How Russia Learned to Love the (Iranian) Bomb

strangelove101209.jpgOut of the many, many interesting quotes we got from Vice President Joe Biden during his famously candid Wall Street Journal interview (which sounded like it was done in a cocktail lounge), was the following appraisal of the United States believes that Russia must feel about the possibility of Iran becoming armed with nuclear weapons:  “I can see Putin sitting in Moscow saying, ‘Jesus Christ, Iran gets the nuclear weapon, who goes first?’ Moscow, not Washington.

Logically and rationally, of course Biden is correct here.  Russia and Iran may be enjoying a brief honeymoon in their relations, but over history there are still some serious unresolved conflicts, involving everything from regional political disputes, pan-Islamic anger over Chechnya policy, potential competition in the energy field (Tehran is a Gazprom monopoly killer laying in wait), disagreements over imbalances within the SCO, and frustrations over the on-again, off-again teasing with the Bushehr civilian nuclear energy facility and the delivery of Tor-M1s and S300 systems.  All this plus the fact that for every additional country which goes nuclear, Russia’s international influence vis-a-vis its weapons holdings decreases.  We’ve even seen a few omens of what could happen,  hundreds of protestors in the streets have begun shouting a new slogan:  “Death to Russia.”

But predicting Russian foreign policy based on what are believed to betheir logical and rational interests is a big mistake, and Biden’squote is representative of a widespread misapprehension in Washington -this idea that Russia really has any interest in helping theanti-proliferation efforts.  Still that’s the current thinking I think we can see going on as Secretary of State Hillary Clinton arrives to do some business in Moscow this week. 

On this blog we’ve covered a number of theories to explain why the Kremlin is in no hurry to cooperate with the West.  For one, as Bob argued in his last article in the Moscow Times, policy in both Moscow and Tehran is run by a series of clan interests, whose personal business portfolios in the short term and whose demand for mutual legitimation obscure the decision-making process.  There is also the argument of Russia’s “swing position” on Iran, which was recently knocked off kilter by the sudden Obama Administration concession to pull back from the missile shield plans in the Czech Republic and Poland (oddly, if the status quo was the goal, than the removal of the missile threat is actually very bad news for the siloviki).  Lastly, there is the issue of Iran and Russia’s mutual interest in market disruption to maintain a tolerably managed instability in the region which keeps energy prices high, though it’s hard to imagine that this would ever be sufficient reason to allow another country on your border obtain nuclear weapons.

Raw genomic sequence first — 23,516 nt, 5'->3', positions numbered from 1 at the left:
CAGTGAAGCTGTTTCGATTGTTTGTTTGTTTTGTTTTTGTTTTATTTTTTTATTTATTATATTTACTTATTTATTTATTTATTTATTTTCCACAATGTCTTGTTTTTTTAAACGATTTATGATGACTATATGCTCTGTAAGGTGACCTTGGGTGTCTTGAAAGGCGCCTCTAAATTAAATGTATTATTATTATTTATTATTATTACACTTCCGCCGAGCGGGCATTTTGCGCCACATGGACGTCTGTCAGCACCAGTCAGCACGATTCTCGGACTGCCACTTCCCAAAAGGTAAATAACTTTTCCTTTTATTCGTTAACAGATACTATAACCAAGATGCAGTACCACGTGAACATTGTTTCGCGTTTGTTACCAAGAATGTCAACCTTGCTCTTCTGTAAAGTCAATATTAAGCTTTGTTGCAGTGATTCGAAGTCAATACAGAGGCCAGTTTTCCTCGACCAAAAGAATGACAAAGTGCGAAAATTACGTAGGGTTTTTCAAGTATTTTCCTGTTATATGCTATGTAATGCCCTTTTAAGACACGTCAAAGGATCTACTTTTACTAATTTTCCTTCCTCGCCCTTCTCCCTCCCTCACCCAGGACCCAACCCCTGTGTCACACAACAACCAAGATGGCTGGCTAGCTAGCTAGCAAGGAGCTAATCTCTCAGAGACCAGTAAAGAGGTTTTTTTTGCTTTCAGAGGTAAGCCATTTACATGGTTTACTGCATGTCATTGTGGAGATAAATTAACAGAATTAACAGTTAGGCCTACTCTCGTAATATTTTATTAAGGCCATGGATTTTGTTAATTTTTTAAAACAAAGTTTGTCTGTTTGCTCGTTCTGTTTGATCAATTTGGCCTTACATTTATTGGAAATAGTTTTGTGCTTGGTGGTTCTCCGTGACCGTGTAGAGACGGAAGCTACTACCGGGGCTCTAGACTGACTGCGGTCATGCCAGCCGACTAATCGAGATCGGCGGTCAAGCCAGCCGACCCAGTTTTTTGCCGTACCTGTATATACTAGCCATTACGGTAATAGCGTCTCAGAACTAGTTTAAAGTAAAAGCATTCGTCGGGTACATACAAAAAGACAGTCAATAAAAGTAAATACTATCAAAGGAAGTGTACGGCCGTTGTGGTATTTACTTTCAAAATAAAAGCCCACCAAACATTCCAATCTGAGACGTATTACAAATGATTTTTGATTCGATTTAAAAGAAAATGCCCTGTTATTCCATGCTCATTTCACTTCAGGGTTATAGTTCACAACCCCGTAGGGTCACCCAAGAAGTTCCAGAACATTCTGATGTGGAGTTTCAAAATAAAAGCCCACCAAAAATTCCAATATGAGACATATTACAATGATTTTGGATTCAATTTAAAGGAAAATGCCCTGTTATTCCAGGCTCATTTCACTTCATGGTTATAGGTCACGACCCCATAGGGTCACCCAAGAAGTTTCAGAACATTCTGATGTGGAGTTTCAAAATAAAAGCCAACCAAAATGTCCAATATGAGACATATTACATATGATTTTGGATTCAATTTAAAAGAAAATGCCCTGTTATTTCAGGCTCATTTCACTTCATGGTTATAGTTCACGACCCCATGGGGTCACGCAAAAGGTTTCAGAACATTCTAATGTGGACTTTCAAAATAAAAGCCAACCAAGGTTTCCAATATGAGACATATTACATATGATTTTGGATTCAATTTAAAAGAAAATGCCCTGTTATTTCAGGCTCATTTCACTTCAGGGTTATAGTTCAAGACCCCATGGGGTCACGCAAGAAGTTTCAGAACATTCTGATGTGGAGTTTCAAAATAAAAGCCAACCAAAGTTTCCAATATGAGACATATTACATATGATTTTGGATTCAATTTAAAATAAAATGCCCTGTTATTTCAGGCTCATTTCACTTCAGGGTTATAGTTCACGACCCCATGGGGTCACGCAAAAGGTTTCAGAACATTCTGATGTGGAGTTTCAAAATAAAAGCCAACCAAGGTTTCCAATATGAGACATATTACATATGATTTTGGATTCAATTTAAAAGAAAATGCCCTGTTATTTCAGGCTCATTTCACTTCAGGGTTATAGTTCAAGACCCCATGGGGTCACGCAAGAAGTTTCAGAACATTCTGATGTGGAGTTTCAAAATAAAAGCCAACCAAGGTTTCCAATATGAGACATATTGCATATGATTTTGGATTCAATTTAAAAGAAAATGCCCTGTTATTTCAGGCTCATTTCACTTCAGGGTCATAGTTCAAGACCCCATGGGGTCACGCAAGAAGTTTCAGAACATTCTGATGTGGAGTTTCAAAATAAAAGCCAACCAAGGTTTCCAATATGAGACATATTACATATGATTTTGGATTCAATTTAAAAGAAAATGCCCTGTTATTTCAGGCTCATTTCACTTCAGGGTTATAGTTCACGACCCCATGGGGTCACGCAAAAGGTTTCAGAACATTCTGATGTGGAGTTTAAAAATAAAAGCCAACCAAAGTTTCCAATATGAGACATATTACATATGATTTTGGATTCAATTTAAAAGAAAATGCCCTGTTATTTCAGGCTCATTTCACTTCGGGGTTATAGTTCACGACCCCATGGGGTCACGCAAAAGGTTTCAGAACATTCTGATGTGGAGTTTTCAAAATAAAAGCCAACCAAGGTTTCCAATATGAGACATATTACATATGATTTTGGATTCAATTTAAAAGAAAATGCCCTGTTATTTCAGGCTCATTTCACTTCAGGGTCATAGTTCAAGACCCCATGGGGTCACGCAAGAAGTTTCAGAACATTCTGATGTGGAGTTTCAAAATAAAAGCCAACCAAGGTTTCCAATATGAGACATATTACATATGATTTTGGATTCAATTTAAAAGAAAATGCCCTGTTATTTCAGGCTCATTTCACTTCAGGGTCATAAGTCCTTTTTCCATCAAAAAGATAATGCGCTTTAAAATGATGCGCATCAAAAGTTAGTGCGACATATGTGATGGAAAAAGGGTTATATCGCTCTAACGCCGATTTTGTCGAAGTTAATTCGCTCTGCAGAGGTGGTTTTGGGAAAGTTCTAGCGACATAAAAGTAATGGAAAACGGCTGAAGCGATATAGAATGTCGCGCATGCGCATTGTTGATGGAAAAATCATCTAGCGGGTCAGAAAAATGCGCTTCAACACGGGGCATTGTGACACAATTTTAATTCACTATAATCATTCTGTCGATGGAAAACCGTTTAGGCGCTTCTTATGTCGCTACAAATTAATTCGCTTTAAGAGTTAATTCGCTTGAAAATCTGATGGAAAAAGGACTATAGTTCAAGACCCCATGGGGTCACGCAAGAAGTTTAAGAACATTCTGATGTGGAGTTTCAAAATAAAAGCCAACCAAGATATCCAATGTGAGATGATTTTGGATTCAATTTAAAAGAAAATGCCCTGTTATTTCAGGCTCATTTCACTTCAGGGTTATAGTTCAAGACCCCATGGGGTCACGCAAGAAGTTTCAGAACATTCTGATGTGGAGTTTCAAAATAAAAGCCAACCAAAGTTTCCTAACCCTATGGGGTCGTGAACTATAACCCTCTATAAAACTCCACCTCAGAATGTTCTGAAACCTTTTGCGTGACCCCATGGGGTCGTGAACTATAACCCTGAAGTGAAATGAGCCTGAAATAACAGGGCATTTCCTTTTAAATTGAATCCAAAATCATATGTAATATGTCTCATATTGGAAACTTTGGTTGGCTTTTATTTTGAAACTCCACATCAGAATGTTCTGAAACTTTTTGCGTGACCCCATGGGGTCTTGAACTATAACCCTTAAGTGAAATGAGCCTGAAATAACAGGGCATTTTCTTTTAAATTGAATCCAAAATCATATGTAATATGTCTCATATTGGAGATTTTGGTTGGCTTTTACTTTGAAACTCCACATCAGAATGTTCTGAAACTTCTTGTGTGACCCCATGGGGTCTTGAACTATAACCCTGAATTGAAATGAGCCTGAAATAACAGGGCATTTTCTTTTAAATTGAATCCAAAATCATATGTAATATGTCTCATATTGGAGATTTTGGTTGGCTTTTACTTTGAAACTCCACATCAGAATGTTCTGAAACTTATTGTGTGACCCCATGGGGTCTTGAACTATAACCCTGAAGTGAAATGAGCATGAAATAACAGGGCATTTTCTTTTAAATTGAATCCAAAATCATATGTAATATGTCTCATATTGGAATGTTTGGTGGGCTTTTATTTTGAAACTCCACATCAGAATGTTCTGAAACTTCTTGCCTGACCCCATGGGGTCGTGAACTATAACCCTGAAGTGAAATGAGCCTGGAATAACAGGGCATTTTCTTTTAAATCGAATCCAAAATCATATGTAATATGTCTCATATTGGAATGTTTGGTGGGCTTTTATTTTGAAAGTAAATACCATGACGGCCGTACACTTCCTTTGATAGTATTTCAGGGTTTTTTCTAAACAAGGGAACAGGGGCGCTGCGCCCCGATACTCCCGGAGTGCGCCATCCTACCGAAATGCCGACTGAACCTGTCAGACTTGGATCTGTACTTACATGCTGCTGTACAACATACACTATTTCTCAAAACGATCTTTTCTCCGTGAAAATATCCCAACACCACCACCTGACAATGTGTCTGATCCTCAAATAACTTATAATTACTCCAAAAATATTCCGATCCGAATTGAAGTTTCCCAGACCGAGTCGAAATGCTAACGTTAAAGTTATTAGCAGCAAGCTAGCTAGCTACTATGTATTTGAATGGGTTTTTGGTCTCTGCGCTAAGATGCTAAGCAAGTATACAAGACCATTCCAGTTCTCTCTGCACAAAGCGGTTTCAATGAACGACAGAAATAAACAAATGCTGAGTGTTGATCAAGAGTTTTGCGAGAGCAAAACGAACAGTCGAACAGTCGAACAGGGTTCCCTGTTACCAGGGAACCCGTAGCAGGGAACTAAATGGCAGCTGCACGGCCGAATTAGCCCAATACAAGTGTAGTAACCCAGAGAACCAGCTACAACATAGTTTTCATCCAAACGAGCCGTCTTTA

Of course, a lot of people could choose to take President Dmitry Medvedev’s statements about Russia’s lack of concern over Iran at face value.  There are all variety of state-approved pundits in Moscow following the Iranian line: the country is not seeking nuclear weapons, even if they were, they are not a danger unless attacked, sanctions are unthinkably inappropriate, and the government always deserve more chances and more time to work with the IAEA.  However even Russian diplomats felt they were caught off guard by the last missile tests.

It might not even matter at the end of the day.  As the dominant theme goes in Russia’s foreign relations with the world today, it is always important to have these issues of “respect,” “prestige,” and “influence” as the global power that they insist they have resurged toward.  A lot of this is a legitimate complaint that there does exist a gap between how the world sees Russia and how Russia sees itself, but in other respects – like dealing with Iran – this newly reclaimed power has never been tested, and the true extend of the Kremlin’s influence over Iran may be vastly overstated for all we know.

Writing in the Jerusalem Post, Boris Morozov hits up the laundry list of points of why Russia came to love the Iranian bomb despite all the conflicts with what we assume to be rational national interests.  The article is worth reading, though I do think there is one thing being left out of the equation – Russia may well be playing the gentle pro-Iranian stance out of the firm knowledge that the full muscle of Israeli and Washington influence may work to reduce the Iranian nuclear threat, serving Russia’s own security interests, without them having to lose one iota of political capital.  Really, the ball will be in Iran’s court, to decide if they feel that Russia isn’t living up to their stated promises of a priveleged relationship.

For now, with Hillary in Moscow, we should get to see a pretty agile tightrope walk to appear interested in the concept of cooperation on sanctions, while never committing to the full support of either party.